The terrorist bombings in Brussels this week killed 31 people and injured hundreds. It also touched the lives of a Raleigh family.
Alexander Pinczowski, 29, a Dutch national killed Tuesday in the Brussels airport bombings, was engaged to Cameron Cain, the daughter of Jim Cain, a former U.S. ambassador to Denmark and a Raleigh attorney. Pinczowski’s sister, Sascha, also died in the airport explosions.
Jim Cain said Friday that his daughter and Alex Pinczowski met 5 1/2 years ago in Durham and planned to be married within a year.
“As an ambassador you’re trained, briefed, on handling terrorist crisis situations,” Cain said Friday during an interview from Brussels. “But you never, ever conceive of something like this happening to your daughter, your family.
“Our family had a wonderful relationship with Alex. He was an incredibly bright young man, incredibly well-read, with a photographic memory. He’d engage me in debates about international affairs and at first I would almost be offended that he thought he knew more than I did. I learned he did. He was a brilliant young man.”
Alex and Sascha Pinczowski were scheduled to fly to New York on Tuesday and were in a ticket line at the airport in Belgium, Cain said. There also was an explosion at a Brussels subway station – bombings planned and carried out by ISIS terrorists.
Cain said he was in New York and first saw reports of the bombings on television. He said he soon received a text from Cameron saying, “Alex and Sascha are in the airport.”
“I called Alex’s mother and she said she had been talking to him when the phone sounded like it went under water and then went dead,” Cain said.
Cameron Cain posted on Twitter about her concerns for the safety of her fiance and his sister in two separate tweets:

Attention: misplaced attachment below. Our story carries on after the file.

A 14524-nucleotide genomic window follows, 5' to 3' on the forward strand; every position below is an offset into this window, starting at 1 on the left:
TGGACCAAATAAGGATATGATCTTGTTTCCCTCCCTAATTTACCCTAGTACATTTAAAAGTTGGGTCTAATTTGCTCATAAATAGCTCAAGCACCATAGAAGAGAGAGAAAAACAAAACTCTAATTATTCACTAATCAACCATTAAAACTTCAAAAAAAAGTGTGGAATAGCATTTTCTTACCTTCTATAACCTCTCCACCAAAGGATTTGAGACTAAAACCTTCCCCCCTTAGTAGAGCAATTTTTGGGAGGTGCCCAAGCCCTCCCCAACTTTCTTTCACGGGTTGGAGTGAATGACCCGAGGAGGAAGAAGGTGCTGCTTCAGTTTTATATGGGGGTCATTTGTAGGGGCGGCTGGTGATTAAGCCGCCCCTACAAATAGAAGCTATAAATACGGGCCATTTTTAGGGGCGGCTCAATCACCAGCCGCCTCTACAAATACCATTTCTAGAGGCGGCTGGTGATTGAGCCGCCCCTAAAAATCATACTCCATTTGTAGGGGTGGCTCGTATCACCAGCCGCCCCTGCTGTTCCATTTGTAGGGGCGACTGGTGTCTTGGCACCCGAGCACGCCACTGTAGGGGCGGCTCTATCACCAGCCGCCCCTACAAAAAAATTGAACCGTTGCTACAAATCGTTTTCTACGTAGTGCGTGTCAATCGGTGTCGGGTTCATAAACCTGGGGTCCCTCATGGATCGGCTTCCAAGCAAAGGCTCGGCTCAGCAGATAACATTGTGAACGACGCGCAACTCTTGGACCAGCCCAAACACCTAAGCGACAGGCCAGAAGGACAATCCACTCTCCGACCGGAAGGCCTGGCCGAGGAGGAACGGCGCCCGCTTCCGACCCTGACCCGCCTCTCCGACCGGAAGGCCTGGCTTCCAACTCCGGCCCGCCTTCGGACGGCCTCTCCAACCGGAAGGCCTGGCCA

“Please help find my boyfriend and his sister Alex Pinczowski Sascha Pinczowski”
“My bf & his sis are still missing since this morning. They were in the departure hall at time. Please help”
Jim Cain received confirmation Friday from the Dutch embassy that there had been positive identifications of the remains of Alexander and Sascha Pinczowski. Funeral services for the siblings are being planned in Maastricht, the Netherlands, he said.
Cain said Alex and Cameron, 25, first met while taking some summer courses in Durham and had planned to open a small business, either in New York or Maastricht.
“He and Cameron came up with a business plan,” Cain said. “To be honest, I think he had a dream to one day settle down on a family farm in North Carolina. He loved North Carolina.”
Cain, 58, who served as president and chief operating officer of the Carolina Hurricanes from 2000 to 2002, said Alex enjoyed attending Hurricanes games when in Raleigh.
“Huge Canes fan,” Cain said. “He and Cameron would always want to drag me to the games. He didn’t grow up with hockey but loved the sport.”
Alex and Sascha Pinczowski planned to apply for U.S. citizenship, Cain said. Sascha, 26, was a graduate of Marymount Manhattan College.
Alex Pinczowski was returning to the U.S. so he and Cameron could attend a wedding in North Carolina, Cain said.
“It all very sad, very tragic,” he said.